Industry News: Volume 3 Issue 18

How 60 of the nation’s biggest employers are uniting to fight the benefits status quo

By Kathryn Mayer – When Josh Riff was leading benefits for Target, he found himself increasingly frustrated that he wasn’t able to take more of a lead when it came to managing the healthcare of his employees. 

“All the ideas, all the innovation, everything came through [our carrier],” he says. “We were on the hook to pay for our healthcare, but we weren’t doing anything proactive to change the trend or the curve except for what our provider was telling us to do.”

To read the original article in its entirety, please click here.

Measles cases rose nearly four-fold in first quarter 2019: WHO

By Karen Schwartz –GENEVA (Reuters) – The number of measles cases worldwide nearly quadrupled in the first quarter of 2019 to 112,163 against the same period last year, the World Health Organization (WHO) said on Monday, citing provisional data. 

Higher rates of the preventable but contagious disease – which can kill a child or leave it blind, deaf or brain-damaged – have been recorded in all regions, the United Nations agency said in a statement, appealing for better vaccination coverage.

To view the original article in its entirety, click here.

Smile Builders: Leader on Dental Tourism in Mexico – Mexico City. A couple of days ago, our Smile Builders Mexican dentist, Ricardo Guevara had a meeting with the Mexican Secretary of Tourism, Miguel Torruco Marques, to dialogue how important is Dental Tourism in Mexico and how Smile Builders is helping patients from all parts of the world on their oral health.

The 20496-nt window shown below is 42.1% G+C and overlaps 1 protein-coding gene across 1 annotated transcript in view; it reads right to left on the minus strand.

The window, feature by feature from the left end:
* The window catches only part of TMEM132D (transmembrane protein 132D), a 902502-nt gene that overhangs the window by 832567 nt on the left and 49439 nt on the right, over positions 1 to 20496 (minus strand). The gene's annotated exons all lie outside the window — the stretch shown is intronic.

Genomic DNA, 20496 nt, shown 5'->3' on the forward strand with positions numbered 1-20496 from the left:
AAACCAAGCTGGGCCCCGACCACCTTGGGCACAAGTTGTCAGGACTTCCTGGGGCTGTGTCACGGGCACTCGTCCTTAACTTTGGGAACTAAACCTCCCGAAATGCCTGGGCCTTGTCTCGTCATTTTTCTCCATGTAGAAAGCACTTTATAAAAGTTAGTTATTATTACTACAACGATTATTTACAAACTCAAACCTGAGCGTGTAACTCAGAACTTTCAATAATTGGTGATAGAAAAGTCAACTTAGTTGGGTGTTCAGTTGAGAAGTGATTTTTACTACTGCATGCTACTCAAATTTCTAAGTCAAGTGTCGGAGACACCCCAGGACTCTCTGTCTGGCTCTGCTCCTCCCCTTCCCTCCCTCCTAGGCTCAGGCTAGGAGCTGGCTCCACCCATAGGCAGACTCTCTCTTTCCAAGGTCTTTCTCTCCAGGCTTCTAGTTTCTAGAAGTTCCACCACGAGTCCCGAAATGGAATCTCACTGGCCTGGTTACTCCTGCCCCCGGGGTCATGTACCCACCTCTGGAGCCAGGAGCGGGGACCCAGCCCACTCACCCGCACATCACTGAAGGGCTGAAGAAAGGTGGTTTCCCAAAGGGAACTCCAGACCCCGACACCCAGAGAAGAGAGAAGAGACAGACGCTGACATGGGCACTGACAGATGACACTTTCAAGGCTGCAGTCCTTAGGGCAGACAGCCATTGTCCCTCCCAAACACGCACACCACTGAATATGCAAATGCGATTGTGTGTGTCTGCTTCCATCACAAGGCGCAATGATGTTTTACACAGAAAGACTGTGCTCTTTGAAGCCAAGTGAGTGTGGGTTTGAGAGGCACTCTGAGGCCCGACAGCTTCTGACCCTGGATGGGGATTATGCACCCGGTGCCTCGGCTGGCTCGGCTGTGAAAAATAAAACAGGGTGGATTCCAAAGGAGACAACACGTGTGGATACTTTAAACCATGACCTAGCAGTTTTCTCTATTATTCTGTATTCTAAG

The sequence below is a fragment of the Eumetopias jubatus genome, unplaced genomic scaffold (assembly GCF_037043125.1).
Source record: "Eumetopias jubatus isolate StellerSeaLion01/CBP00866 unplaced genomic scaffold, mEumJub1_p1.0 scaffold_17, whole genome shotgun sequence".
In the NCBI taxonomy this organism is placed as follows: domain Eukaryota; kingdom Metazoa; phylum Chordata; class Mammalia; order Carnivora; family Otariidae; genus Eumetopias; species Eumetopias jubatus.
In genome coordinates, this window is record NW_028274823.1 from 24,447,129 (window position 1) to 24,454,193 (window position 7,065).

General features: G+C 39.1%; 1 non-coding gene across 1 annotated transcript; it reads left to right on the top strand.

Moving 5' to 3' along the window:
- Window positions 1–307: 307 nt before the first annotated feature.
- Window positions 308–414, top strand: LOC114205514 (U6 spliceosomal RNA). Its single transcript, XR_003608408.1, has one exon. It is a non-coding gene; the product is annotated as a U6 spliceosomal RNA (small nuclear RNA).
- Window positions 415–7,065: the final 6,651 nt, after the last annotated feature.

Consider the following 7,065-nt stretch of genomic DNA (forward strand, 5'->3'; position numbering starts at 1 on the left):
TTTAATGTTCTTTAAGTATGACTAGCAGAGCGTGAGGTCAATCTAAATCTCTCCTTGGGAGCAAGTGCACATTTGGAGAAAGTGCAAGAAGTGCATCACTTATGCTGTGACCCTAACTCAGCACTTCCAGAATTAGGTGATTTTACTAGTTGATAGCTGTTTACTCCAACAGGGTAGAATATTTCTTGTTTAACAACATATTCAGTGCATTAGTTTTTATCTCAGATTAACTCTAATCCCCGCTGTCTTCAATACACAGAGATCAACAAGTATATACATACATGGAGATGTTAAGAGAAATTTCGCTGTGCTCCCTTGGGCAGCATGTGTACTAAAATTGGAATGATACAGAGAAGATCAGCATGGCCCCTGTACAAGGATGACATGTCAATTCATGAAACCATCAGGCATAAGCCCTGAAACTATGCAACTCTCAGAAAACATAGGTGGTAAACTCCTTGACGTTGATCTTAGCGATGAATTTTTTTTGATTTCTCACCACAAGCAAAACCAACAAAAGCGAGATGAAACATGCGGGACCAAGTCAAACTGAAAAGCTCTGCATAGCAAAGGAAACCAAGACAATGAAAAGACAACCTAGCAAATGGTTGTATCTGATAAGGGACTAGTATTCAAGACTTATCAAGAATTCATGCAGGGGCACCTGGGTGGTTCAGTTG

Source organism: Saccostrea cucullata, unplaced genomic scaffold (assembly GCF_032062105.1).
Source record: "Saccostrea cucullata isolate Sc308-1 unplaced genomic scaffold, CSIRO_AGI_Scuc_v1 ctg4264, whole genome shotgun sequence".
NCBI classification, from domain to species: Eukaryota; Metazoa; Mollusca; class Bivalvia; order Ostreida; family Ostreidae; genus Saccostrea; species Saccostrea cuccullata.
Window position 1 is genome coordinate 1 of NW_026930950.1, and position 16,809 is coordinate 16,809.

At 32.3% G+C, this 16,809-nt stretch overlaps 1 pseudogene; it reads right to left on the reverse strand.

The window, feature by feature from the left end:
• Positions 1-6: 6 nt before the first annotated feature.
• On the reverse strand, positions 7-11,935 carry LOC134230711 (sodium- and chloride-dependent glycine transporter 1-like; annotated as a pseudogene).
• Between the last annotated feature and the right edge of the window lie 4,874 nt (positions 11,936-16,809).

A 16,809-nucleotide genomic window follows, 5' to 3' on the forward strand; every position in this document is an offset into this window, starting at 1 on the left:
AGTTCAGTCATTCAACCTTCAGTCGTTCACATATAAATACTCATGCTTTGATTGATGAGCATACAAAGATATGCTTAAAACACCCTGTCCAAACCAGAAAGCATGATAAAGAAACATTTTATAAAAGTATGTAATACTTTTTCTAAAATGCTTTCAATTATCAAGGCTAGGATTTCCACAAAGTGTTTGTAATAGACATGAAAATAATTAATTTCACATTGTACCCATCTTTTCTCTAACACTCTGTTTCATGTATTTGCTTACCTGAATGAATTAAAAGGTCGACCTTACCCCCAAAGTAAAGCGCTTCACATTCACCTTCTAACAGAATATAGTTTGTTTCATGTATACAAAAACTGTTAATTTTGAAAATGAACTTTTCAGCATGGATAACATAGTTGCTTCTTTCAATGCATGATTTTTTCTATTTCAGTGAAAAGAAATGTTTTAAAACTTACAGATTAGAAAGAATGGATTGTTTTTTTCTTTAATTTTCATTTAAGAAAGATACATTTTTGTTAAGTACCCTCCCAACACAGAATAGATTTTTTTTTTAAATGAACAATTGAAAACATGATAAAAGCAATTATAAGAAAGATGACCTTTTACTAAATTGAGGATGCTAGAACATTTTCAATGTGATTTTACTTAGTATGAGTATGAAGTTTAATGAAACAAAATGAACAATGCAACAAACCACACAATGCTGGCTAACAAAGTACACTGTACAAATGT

According to statistical data from Patients Beyond Borders, in 2017 Mexico attracts from 422,000 to more than one million foreign patients a year, many of whom mainly come from the states of California, Arizona, and Texas.

To view the original article in its entirety, click here.

Air Pollution: U.S. Ranks World’s Third Worst In Study on Asthma in Children

By Kashmira Gander – About 4 million children develop asthma each year because they breathe in polluted air, with the U.S. ranking third worst in the world when it comes to suffering the burden of minors being exposed to traffic fumes. That’s according to new research. 

Since the 1950s, pediatric cases of asthma—which can cause wheezing, breathlessness and potentially fatal attacks—have spiked. Asthma is now the most common non-communicable disease affecting children. Existing research suggests the air pollution caused by traffic could cause the airways to become inflamed, which could, in turn, trigger asthma in those who are at genetic risk of developing the condition.

To view the original article in its entirety, click here.